The Act to Amend the Civil Marriage Act was tabled today in Ottawa. It seeks to adjust the act to allow non-Canadian residents married in Canada to be able to get a divorce in this country. Until this legislation passes, there are two bars to non-residents getting divorced here. The first is the residency requirement. At least one of the two married people must reside for at least one year in the province through which they are applying for the divorce. The second is that the current state of the law will not allow people to get divorced if their resident state did not acknowledge the marriage as valid to begin with. This is usually not a major hurdle. Marriage in Canada is generally accepted as valid throughout the world. Canada, however, recognizes and authorizes same sex marriages and there are many jurisdictions in the world which neither allow nor recognize those marriages.
The newly proposed legislation provides that if people marry in Canada, and if the jurisdiction in which the parties reside does not recognize the marriage, those people can get a divorce in Canada. The specifics are as follows:
- Both parties or one party may apply for the divorce. If only one party is applying and does not have the consent of the other, s.7(2) sets out that that party must obtain an affidavit from the jurisdiction in which he or she resides indicating why the other party’s consent is not forthcoming. This is extremely problematic. Divorce, unsurprisingly, is often accompanied by non-cooperation and given that the legislation is clearly focused on same sex marriages, the need for an affidavit could be an insurmountable barrier if it must be obtained from a jurisdiction hostile to such unions. In Saudi Arabia or in the Sudan, for example, homosexuality invites the death penalty.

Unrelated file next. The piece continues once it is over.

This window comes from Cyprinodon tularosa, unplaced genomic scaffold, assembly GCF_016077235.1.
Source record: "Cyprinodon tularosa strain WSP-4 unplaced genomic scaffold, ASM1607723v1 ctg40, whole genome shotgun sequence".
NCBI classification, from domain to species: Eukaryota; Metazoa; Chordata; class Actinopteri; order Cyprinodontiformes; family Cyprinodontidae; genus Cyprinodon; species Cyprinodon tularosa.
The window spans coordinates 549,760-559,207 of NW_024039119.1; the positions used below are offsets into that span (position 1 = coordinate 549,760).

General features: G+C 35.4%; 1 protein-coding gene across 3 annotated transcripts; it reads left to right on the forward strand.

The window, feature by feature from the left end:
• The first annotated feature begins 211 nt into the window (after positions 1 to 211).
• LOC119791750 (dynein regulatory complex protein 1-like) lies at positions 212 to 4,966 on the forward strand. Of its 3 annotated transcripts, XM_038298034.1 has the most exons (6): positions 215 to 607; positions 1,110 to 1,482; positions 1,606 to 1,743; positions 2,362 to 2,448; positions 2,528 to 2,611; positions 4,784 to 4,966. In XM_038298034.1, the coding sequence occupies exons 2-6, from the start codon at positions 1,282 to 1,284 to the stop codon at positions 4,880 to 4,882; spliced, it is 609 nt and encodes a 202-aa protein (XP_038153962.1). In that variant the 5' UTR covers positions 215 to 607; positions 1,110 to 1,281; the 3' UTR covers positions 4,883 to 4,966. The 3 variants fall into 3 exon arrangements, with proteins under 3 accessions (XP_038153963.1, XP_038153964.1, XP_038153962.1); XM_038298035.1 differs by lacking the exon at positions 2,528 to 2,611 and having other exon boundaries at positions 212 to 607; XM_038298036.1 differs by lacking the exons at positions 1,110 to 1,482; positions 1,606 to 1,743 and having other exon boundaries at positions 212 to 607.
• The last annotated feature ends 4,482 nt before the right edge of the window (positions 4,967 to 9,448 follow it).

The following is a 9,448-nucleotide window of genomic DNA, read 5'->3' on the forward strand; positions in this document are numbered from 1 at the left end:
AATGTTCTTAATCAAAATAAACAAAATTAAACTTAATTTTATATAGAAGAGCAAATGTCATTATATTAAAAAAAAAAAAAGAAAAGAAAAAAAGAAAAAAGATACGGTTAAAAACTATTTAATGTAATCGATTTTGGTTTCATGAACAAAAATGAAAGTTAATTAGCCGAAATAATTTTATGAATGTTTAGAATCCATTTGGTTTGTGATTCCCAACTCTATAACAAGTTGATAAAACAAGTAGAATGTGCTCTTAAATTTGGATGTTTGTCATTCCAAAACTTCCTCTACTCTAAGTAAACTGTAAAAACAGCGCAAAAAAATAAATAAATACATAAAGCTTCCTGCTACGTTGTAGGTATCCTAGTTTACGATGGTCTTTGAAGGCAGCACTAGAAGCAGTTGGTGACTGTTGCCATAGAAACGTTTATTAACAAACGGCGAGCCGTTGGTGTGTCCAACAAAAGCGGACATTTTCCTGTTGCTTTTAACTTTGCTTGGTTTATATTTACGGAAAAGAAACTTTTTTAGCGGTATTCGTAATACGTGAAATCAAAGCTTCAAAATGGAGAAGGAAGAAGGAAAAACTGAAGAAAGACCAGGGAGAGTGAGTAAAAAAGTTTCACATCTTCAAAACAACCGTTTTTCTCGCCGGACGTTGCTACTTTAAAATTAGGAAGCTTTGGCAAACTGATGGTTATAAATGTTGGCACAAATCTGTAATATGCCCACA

- The residency requirement of the Divorce Act (ie. you have to live in the province through which you are applying for a divorce for at least one year prior to the application) is waived only in cases where the jurisdictions in which both parties reside do not recognize the marriage as valid. The theory is that if one of the parties lives in a jurisdiction which accepts the marriage as valid, the parties can jolly well get divorced there. Nothing too problematic there – even if that jurisdictions divorce laws are draconian, that’s not really Canada’s business.
- The party or parties applying must prove that they have been separated for at least one year. The Divorce Act’s remaining two grounds for demonstrating the breakdown of a marriage; namely, adultery or physical or mental cruelty, are not available to those who might make use of the new legislation.
- The divorce, once ordered, will be immediately effective. This is different than the standard order for divorce under the Divorce Act which does not become effective until 31 days after the pronouncement. The reason for the delay under the Divorce Act is to avoid a circumstance in which a party might remarry immediately upon divorce. As a Divorce Order, as with any trial level judgment in Canada, is theoretically appealable, if it were successfully overturned, the newly married party would face a potential bigamy charge. Perhaps the legislation foresees that in the case of foreign residents, that is someone else’s problem.
- In all of this discussion, remember that this legislation in no way replaces or even alters the Divorce Act. That means that parties who traveled to Canada and, one would hope, understood the residency requirements of Canadian divorce law, would be free to apply to reside in Canada for the requisite year. Coming, however, on the heels of the Conservatives’ recently tabled Protecting Canada’s Immigration System Act, the ability to use the Divorce Act may be the purview of a select few.